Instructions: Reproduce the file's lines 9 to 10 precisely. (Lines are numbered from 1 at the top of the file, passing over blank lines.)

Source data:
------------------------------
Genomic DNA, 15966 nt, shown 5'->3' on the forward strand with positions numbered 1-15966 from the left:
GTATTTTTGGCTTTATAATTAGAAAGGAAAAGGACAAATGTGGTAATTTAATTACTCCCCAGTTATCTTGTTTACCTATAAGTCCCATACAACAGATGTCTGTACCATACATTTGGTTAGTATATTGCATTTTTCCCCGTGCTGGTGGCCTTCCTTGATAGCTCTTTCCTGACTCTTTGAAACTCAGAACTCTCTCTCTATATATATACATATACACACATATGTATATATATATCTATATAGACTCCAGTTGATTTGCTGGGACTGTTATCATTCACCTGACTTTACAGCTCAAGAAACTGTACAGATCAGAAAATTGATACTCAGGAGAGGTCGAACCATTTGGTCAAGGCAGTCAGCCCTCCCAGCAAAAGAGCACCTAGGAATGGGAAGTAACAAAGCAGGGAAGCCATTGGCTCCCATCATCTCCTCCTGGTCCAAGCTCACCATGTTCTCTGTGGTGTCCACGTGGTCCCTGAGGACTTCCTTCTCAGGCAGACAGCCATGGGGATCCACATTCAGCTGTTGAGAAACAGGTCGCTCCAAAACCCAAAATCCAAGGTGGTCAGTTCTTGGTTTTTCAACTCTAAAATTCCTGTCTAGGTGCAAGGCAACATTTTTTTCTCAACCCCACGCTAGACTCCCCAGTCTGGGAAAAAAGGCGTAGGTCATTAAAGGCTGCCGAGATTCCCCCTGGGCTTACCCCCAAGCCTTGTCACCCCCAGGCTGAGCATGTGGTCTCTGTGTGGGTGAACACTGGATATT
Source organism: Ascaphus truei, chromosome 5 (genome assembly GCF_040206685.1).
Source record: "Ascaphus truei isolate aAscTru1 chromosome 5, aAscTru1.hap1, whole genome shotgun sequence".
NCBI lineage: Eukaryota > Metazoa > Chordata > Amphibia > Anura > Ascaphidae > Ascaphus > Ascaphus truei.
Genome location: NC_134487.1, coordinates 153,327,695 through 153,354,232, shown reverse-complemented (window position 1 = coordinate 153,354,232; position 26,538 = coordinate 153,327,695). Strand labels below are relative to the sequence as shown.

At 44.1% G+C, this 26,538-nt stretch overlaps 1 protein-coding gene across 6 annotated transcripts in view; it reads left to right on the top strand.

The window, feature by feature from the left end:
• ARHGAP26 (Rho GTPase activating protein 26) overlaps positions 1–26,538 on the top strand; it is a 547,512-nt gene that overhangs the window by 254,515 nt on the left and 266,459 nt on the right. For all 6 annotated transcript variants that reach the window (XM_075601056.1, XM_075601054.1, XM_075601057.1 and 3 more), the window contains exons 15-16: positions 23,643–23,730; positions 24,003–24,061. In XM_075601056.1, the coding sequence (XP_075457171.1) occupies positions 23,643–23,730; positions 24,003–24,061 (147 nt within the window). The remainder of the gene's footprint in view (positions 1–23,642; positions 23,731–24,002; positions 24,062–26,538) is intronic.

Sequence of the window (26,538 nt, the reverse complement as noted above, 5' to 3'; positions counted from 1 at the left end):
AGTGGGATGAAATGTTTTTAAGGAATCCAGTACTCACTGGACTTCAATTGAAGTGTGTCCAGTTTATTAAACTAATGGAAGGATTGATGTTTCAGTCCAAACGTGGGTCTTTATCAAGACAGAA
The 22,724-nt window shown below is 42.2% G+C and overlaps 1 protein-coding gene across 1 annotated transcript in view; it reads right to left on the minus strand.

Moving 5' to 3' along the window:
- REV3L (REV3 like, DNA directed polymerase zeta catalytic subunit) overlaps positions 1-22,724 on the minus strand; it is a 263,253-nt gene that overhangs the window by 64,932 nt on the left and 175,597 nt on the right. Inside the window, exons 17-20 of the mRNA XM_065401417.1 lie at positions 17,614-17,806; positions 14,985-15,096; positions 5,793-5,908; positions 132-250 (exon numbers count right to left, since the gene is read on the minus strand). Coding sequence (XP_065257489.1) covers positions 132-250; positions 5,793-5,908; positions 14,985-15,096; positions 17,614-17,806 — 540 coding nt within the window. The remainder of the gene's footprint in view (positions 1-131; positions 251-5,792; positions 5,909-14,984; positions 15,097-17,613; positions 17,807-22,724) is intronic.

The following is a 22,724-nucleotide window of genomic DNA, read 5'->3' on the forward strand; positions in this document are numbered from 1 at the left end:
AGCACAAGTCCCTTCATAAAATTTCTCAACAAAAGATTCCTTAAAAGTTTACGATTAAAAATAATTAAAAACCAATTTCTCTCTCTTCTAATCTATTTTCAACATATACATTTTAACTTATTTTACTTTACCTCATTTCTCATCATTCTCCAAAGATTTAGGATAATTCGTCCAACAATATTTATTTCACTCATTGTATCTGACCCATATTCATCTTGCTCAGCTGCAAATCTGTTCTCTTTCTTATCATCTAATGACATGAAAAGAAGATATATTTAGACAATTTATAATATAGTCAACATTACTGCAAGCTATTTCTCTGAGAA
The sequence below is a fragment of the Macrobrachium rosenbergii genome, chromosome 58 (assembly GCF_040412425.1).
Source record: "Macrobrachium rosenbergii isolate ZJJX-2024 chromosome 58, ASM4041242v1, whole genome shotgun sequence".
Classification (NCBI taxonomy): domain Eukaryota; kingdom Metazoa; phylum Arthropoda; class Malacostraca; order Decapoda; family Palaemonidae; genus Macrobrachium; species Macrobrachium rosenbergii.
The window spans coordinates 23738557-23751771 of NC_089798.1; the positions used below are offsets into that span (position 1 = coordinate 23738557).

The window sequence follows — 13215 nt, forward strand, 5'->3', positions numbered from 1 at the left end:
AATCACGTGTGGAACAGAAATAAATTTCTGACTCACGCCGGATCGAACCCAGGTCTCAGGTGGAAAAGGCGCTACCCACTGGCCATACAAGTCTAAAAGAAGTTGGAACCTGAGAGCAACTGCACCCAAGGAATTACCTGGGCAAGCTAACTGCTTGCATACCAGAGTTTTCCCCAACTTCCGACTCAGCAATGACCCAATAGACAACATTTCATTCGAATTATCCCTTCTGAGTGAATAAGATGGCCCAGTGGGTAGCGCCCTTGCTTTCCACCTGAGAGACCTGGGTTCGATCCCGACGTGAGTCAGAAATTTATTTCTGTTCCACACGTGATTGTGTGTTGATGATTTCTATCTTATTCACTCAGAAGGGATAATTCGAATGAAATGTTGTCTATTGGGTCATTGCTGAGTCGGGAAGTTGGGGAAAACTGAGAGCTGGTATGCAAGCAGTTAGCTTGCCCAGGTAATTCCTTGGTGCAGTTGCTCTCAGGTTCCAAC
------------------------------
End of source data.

• ARHGAP26 (Rho GTPase activating protein 26) overlaps positions 1–26,538 on the top strand; it is a 547,512-nt gene that overhangs the window by 254,515 nt on the left and 266,459 nt on the right. For all 6 annotated transcript variants that reach the window (XM_075601056.1, XM_075601054.1, XM_075601057.1 and 3 more), the window contains exons 15-16: positions 23,643–23,730; positions 24,003–24,061. In XM_075601056.1, the coding sequence (XP_075457171.1) occupies positions 23,643–23,730; positions 24,003–24,061 (147 nt within the window). The remainder of the gene's footprint in view (positions 1–23,642; positions 23,731–24,002; positions 24,062–26,538) is intronic.

Sequence of the window (26,538 nt, the reverse complement as noted above, 5' to 3'; positions counted from 1 at the left end):